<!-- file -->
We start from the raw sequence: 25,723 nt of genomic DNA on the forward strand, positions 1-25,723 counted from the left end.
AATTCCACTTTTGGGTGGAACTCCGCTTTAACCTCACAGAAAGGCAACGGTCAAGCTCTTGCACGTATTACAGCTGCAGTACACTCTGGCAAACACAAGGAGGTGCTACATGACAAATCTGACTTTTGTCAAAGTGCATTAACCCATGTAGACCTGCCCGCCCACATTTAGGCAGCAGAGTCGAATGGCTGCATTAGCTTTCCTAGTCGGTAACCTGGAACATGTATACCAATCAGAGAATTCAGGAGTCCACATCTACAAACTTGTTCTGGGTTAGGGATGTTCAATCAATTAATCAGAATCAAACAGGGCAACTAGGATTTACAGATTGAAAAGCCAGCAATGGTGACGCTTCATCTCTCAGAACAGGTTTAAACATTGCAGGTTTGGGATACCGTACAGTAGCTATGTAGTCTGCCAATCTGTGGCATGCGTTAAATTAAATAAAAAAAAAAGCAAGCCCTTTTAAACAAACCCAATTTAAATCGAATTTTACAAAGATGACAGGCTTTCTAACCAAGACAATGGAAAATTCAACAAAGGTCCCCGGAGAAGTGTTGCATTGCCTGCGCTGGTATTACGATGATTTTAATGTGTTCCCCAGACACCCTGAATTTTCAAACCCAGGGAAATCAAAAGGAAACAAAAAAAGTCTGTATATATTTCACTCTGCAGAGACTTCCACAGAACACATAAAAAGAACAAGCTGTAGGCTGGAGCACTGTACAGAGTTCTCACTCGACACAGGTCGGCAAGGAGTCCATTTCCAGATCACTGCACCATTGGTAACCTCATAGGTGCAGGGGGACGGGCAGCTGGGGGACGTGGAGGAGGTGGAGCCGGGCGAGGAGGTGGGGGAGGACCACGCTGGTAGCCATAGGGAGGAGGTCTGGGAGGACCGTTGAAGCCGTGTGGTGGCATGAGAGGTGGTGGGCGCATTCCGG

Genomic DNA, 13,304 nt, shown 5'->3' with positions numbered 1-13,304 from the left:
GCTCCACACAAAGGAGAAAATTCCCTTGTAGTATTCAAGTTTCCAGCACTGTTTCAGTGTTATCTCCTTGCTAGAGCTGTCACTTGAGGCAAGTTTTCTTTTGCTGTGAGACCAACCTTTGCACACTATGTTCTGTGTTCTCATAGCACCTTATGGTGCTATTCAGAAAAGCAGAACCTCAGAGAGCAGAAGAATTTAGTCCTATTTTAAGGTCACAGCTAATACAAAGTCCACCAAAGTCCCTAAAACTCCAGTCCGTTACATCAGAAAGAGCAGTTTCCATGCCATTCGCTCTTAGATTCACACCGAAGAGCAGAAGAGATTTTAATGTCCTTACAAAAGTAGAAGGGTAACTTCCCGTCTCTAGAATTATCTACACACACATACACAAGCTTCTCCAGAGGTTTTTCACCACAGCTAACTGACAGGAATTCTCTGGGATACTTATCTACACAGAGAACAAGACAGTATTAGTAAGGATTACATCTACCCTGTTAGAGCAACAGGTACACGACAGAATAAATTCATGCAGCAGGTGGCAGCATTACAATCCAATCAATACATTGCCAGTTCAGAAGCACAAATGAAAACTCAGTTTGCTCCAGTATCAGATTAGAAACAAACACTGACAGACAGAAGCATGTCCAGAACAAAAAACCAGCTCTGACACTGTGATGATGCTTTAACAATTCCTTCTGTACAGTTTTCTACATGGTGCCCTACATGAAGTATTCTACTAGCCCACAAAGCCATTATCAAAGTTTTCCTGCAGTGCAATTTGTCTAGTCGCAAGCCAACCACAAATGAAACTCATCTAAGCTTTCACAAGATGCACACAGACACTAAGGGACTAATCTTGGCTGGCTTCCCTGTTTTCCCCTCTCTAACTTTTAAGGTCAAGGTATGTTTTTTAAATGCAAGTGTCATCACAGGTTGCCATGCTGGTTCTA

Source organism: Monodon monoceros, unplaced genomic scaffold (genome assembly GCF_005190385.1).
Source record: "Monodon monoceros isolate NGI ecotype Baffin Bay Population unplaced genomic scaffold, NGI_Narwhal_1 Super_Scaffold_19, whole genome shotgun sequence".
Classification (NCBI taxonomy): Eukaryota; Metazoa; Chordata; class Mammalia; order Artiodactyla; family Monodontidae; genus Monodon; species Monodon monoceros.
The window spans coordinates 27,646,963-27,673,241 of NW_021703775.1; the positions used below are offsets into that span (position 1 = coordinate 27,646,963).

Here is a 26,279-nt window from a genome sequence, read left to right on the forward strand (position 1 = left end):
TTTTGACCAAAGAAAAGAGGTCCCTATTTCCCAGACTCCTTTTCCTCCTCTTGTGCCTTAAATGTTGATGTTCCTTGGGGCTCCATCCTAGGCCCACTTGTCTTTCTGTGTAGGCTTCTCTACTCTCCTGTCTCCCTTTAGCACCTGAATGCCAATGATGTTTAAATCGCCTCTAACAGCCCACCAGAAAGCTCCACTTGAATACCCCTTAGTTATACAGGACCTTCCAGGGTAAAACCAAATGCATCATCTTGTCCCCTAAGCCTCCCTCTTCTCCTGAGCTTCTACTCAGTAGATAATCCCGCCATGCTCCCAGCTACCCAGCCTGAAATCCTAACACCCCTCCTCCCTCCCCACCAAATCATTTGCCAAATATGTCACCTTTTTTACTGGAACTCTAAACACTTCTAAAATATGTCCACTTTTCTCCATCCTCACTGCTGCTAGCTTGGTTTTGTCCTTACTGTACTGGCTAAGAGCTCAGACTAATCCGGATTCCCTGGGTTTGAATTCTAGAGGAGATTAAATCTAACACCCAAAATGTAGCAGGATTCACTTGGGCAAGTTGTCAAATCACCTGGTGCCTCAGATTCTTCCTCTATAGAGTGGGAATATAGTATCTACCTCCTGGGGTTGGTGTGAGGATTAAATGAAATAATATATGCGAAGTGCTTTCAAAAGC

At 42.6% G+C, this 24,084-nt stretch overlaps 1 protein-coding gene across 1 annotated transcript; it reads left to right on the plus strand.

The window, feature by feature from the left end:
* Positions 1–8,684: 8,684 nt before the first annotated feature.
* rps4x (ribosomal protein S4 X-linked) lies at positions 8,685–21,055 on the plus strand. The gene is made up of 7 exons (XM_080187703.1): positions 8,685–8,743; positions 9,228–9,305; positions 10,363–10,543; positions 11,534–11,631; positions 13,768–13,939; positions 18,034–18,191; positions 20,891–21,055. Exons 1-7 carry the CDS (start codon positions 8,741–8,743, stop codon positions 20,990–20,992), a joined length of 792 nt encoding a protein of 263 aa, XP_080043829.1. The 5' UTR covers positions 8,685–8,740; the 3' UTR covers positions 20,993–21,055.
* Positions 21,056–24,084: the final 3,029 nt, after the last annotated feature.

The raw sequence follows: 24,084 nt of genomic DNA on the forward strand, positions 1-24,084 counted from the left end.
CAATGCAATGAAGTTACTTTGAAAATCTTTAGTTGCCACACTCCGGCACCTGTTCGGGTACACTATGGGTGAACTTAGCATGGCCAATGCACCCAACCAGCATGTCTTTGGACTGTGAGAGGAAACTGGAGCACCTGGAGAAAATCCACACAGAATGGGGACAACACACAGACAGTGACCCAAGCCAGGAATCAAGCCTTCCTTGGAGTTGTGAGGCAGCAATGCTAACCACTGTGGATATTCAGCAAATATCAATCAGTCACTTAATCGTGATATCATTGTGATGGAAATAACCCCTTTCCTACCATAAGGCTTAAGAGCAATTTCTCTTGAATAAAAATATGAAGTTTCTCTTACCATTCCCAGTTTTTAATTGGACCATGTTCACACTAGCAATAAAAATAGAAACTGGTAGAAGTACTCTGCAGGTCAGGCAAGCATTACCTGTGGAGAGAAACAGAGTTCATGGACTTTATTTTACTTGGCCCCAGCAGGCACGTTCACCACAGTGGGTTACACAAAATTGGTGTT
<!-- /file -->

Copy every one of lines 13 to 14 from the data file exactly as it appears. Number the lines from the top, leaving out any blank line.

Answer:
* Positions 1–8,684: 8,684 nt before the first annotated feature.
* rps4x (ribosomal protein S4 X-linked) lies at positions 8,685–21,055 on the plus strand. The gene is made up of 7 exons (XM_080187703.1): positions 8,685–8,743; positions 9,228–9,305; positions 10,363–10,543; positions 11,534–11,631; positions 13,768–13,939; positions 18,034–18,191; positions 20,891–21,055. Exons 1-7 carry the CDS (start codon positions 8,741–8,743, stop codon positions 20,990–20,992), a joined length of 792 nt encoding a protein of 263 aa, XP_080043829.1. The 5' UTR covers positions 8,685–8,740; the 3' UTR covers positions 20,993–21,055.